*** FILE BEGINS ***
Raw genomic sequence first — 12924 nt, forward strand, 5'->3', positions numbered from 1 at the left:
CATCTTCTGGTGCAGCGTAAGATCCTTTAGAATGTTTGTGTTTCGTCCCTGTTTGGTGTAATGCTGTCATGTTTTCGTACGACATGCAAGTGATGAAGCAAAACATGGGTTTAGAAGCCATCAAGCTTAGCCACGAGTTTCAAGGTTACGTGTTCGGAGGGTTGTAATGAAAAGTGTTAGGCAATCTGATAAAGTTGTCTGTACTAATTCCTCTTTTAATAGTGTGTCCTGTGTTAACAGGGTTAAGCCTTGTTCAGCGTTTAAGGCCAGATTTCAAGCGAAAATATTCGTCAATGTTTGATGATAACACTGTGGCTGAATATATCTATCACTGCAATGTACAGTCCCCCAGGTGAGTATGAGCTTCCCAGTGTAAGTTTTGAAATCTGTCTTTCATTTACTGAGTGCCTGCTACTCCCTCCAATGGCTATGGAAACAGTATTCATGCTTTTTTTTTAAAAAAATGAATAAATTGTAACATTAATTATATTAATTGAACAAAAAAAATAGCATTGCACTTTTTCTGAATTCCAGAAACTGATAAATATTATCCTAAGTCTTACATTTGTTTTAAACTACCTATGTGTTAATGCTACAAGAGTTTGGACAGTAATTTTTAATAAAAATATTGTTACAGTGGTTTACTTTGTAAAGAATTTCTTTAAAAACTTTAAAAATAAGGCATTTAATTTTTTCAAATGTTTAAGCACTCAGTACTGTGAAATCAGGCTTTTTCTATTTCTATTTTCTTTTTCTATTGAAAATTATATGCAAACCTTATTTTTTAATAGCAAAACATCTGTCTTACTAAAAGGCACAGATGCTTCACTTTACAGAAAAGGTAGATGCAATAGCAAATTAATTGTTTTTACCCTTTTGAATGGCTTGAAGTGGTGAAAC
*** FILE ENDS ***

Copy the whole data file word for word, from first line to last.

Raw genomic sequence first — 12924 nt, forward strand, 5'->3', positions numbered from 1 at the left:
CATCTTCTGGTGCAGCGTAAGATCCTTTAGAATGTTTGTGTTTCGTCCCTGTTTGGTGTAATGCTGTCATGTTTTCGTACGACATGCAAGTGATGAAGCAAAACATGGGTTTAGAAGCCATCAAGCTTAGCCACGAGTTTCAAGGTTACGTGTTCGGAGGGTTGTAATGAAAAGTGTTAGGCAATCTGATAAAGTTGTCTGTACTAATTCCTCTTTTAATAGTGTGTCCTGTGTTAACAGGGTTAAGCCTTGTTCAGCGTTTAAGGCCAGATTTCAAGCGAAAATATTCGTCAATGTTTGATGATAACACTGTGGCTGAATATATCTATCACTGCAATGTACAGTCCCCCAGGTGAGTATGAGCTTCCCAGTGTAAGTTTTGAAATCTGTCTTTCATTTACTGAGTGCCTGCTACTCCCTCCAATGGCTATGGAAACAGTATTCATGCTTTTTTTTTAAAAAAATGAATAAATTGTAACATTAATTATATTAATTGAACAAAAAAAATAGCATTGCACTTTTTCTGAATTCCAGAAACTGATAAATATTATCCTAAGTCTTACATTTGTTTTAAACTACCTATGTGTTAATGCTACAAGAGTTTGGACAGTAATTTTTAATAAAAATATTGTTACAGTGGTTTACTTTGTAAAGAATTTCTTTAAAAACTTTAAAAATAAGGCATTTAATTTTTTCAAATGTTTAAGCACTCAGTACTGTGAAATCAGGCTTTTTCTATTTCTATTTTCTTTTTCTATTGAAAATTATATGCAAACCTTATTTTTTAATAGCAAAACATCTGTCTTACTAAAAGGCACAGATGCTTCACTTTACAGAAAAGGTAGATGCAATAGCAAATTAATTGTTTTTACCCTTTTGAATGGCTTGAAGTGGTGAAAC